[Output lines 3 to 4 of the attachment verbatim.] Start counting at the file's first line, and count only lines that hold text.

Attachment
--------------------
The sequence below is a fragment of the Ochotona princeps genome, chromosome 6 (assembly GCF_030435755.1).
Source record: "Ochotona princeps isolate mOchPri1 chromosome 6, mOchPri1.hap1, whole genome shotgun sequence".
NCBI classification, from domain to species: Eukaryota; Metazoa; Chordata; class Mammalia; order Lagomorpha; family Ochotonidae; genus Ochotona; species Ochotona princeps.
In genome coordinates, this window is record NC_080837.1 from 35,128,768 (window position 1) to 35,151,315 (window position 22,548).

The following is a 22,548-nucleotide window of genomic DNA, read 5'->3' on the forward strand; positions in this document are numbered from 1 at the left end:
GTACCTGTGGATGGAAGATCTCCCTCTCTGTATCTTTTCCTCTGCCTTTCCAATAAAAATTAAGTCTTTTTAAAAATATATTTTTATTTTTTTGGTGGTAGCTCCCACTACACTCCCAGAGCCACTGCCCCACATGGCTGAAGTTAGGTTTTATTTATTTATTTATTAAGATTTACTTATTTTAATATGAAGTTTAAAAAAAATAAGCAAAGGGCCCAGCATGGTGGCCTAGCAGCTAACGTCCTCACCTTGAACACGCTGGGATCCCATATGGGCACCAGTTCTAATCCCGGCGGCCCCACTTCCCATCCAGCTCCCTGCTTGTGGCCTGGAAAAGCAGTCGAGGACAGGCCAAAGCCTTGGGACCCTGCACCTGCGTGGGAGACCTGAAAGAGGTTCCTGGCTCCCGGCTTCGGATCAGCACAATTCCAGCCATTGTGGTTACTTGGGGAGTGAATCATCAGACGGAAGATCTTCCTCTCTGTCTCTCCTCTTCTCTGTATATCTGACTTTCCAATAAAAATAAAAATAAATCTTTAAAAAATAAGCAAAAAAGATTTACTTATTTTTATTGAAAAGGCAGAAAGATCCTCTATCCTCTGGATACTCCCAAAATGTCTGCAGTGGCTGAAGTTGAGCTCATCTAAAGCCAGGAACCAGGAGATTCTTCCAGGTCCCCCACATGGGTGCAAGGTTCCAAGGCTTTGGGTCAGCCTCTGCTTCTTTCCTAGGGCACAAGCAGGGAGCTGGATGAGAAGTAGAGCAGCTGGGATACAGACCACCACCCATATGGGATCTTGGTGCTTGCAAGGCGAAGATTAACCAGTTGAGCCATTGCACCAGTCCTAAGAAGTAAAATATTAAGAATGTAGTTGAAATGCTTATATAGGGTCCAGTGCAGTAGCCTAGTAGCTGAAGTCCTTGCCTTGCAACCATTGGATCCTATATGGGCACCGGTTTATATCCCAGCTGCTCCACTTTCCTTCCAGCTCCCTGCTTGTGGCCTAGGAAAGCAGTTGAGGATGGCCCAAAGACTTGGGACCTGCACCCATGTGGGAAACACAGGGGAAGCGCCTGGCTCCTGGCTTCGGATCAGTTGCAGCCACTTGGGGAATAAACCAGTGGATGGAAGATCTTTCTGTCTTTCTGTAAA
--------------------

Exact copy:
NCBI classification, from domain to species: Eukaryota; Metazoa; Chordata; class Mammalia; order Lagomorpha; family Ochotonidae; genus Ochotona; species Ochotona princeps.
In genome coordinates, this window is record NC_080837.1 from 35,128,768 (window position 1) to 35,151,315 (window position 22,548).